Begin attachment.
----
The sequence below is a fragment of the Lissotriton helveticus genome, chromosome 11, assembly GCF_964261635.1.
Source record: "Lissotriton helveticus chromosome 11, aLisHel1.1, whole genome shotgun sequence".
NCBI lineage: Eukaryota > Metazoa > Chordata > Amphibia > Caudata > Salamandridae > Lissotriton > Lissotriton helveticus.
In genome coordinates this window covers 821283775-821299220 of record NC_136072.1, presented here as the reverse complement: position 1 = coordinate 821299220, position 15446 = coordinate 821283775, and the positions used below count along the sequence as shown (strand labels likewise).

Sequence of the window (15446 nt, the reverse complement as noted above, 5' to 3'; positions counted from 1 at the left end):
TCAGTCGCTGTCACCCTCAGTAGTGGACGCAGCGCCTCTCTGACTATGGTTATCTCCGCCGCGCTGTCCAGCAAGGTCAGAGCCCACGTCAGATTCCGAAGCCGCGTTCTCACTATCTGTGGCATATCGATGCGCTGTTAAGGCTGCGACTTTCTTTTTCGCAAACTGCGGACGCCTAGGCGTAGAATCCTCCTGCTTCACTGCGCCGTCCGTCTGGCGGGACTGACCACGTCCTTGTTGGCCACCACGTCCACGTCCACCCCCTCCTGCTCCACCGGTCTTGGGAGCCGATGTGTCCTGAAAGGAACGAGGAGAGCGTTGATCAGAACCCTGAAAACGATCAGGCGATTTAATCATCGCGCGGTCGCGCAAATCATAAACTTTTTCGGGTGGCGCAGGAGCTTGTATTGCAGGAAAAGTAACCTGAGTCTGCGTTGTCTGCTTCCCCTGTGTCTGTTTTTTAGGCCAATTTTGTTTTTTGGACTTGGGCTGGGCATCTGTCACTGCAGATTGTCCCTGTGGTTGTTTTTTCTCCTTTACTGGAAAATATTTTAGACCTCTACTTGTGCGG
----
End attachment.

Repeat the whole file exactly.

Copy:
The sequence below is a fragment of the Lissotriton helveticus genome, chromosome 11, assembly GCF_964261635.1.
Source record: "Lissotriton helveticus chromosome 11, aLisHel1.1, whole genome shotgun sequence".
NCBI lineage: Eukaryota > Metazoa > Chordata > Amphibia > Caudata > Salamandridae > Lissotriton > Lissotriton helveticus.
In genome coordinates this window covers 821283775-821299220 of record NC_136072.1, presented here as the reverse complement: position 1 = coordinate 821299220, position 15446 = coordinate 821283775, and the positions used below count along the sequence as shown (strand labels likewise).

Sequence of the window (15446 nt, the reverse complement as noted above, 5' to 3'; positions counted from 1 at the left end):
TCAGTCGCTGTCACCCTCAGTAGTGGACGCAGCGCCTCTCTGACTATGGTTATCTCCGCCGCGCTGTCCAGCAAGGTCAGAGCCCACGTCAGATTCCGAAGCCGCGTTCTCACTATCTGTGGCATATCGATGCGCTGTTAAGGCTGCGACTTTCTTTTTCGCAAACTGCGGACGCCTAGGCGTAGAATCCTCCTGCTTCACTGCGCCGTCCGTCTGGCGGGACTGACCACGTCCTTGTTGGCCACCACGTCCACGTCCACCCCCTCCTGCTCCACCGGTCTTGGGAGCCGATGTGTCCTGAAAGGAACGAGGAGAGCGTTGATCAGAACCCTGAAAACGATCAGGCGATTTAATCATCGCGCGGTCGCGCAAATCATAAACTTTTTCGGGTGGCGCAGGAGCTTGTATTGCAGGAAAAGTAACCTGAGTCTGCGTTGTCTGCTTCCCCTGTGTCTGTTTTTTAGGCCAATTTTGTTTTTTGGACTTGGGCTGGGCATCTGTCACTGCAGATTGTCCCTGTGGTTGTTTTTTCTCCTTTACTGGAAAATATTTTAGACCTCTACTTGTGCGG